Unregistered doctor sentenced for operating on woman

A senior NHS gynaecologist carried out a labiaplasty operation without registering with the Care Quality Commission (CQC).

Dr Fakher Gendy, a 74-year old consultant gynaecologist from Lymm, Cheshire, performed the labiaplasty on June 10 2023 under his company name FEM-Aesthetics.

Gendy failed to register with the CQC to undertake regulated activities including surgical procedures. This is a criminal offence under section 10 of the Health and Social Care Act 2008.

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The patient who was operated on by Gendy reportedly suffered "severe emotional harm and physical distress". According to the NHS, a labiaplasty is surgery to reduce the size of the labia minora either side of the vaginal opening.

Today, May 16, Gendy was sentenced at Warrington Magistrates' Court on a charge of providing regulated activities without being registered with the Care Quality Commission (CQC). He was given a 16 week jail term, suspended for 12 months, and ordered to complete 200 hours of unpaid work within this timeframe. He was also ordered to pay £5,000 costs and a £154 victim surcharge.

Ceri Morris-Williams, the CQC's interim deputy director of transition - national operations and enforcement, said: “I hope this outcome sends a clear message to others that where we find providers operating outside of the law, we will always use our enforcement powers to protect people and hold them to account to stop poor and illegal practice.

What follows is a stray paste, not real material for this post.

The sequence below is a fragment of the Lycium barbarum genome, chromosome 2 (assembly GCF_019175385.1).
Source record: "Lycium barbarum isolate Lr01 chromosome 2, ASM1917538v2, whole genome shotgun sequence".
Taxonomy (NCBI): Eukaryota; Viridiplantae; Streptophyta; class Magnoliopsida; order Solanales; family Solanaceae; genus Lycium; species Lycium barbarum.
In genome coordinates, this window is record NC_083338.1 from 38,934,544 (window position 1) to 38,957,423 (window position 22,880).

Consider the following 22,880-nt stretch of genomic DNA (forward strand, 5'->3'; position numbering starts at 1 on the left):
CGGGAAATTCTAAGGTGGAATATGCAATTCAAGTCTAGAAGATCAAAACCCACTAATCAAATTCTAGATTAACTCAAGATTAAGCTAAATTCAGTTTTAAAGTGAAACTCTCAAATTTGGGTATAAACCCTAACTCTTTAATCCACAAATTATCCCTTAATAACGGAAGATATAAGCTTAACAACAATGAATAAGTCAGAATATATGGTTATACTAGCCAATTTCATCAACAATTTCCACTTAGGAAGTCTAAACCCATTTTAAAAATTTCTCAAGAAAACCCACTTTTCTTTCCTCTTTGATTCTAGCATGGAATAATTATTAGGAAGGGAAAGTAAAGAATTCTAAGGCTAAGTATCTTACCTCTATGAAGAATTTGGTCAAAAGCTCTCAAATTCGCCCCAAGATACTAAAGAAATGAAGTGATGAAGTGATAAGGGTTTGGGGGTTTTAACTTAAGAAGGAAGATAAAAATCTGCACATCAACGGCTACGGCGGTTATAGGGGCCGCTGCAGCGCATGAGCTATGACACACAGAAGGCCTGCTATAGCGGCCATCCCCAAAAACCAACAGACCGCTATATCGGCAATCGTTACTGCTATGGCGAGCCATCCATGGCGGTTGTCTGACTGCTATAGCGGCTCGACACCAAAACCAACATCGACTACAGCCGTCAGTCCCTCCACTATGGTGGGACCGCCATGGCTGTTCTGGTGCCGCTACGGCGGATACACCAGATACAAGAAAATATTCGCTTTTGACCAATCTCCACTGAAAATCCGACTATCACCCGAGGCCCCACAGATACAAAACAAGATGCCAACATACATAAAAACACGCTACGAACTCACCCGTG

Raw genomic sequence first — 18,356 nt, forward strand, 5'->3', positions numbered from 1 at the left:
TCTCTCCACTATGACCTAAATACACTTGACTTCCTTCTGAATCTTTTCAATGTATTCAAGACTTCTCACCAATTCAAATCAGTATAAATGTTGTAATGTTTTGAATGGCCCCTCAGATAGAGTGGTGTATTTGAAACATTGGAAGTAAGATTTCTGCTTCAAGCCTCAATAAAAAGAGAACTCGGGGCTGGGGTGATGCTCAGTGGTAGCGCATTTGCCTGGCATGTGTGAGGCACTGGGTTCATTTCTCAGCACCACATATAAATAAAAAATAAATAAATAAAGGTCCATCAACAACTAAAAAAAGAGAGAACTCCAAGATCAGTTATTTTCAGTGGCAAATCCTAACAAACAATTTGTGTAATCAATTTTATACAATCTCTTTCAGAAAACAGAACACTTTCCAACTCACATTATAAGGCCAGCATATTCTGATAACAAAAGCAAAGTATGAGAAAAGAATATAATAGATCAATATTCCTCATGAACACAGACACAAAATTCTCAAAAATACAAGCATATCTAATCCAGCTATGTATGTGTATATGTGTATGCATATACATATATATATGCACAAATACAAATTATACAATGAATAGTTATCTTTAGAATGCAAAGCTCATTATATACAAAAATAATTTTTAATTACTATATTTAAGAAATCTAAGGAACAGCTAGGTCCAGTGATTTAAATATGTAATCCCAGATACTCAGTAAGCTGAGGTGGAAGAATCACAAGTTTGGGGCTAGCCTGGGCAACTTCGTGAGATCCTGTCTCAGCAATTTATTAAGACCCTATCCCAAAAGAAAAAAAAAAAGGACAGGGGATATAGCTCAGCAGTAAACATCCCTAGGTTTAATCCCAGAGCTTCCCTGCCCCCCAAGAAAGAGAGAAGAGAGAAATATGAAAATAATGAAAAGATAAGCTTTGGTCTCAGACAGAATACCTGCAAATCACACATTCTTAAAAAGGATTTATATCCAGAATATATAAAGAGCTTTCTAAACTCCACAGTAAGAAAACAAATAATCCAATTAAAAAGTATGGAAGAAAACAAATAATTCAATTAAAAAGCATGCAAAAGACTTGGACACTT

“It is unacceptable that Dr Gendy trading as FEM-Aesthetics risked people’s safety by running a service without the benefit of CQC registration, so I welcome Dr Gendy's guilty plea to this offence.

“The registration process is important to appropriately assess services before they care for people. Services are then monitored and inspected to ensure that they continue to meet fundamental standards of care that everyone should be able to expect. Un-registered services operate without oversight, putting people at risk of harm.

“When we find individuals operating unlawfully, we won’t hesitate to act to protect people, as we did in this case.”

Last month, the Manchester Evening News reported that Gendy was suspended from his job for nine months after a hearing before the Medical Practitioners' Tribunal Service on separate matter. Gendy was found guilty of serious professional misconduct during the delivery of two children.

The tribunal hearing heard how one new mother lost almost five pints of blood and another was left feeling like a ''cow giving birth to a calf'' during the deliveries of their babies.

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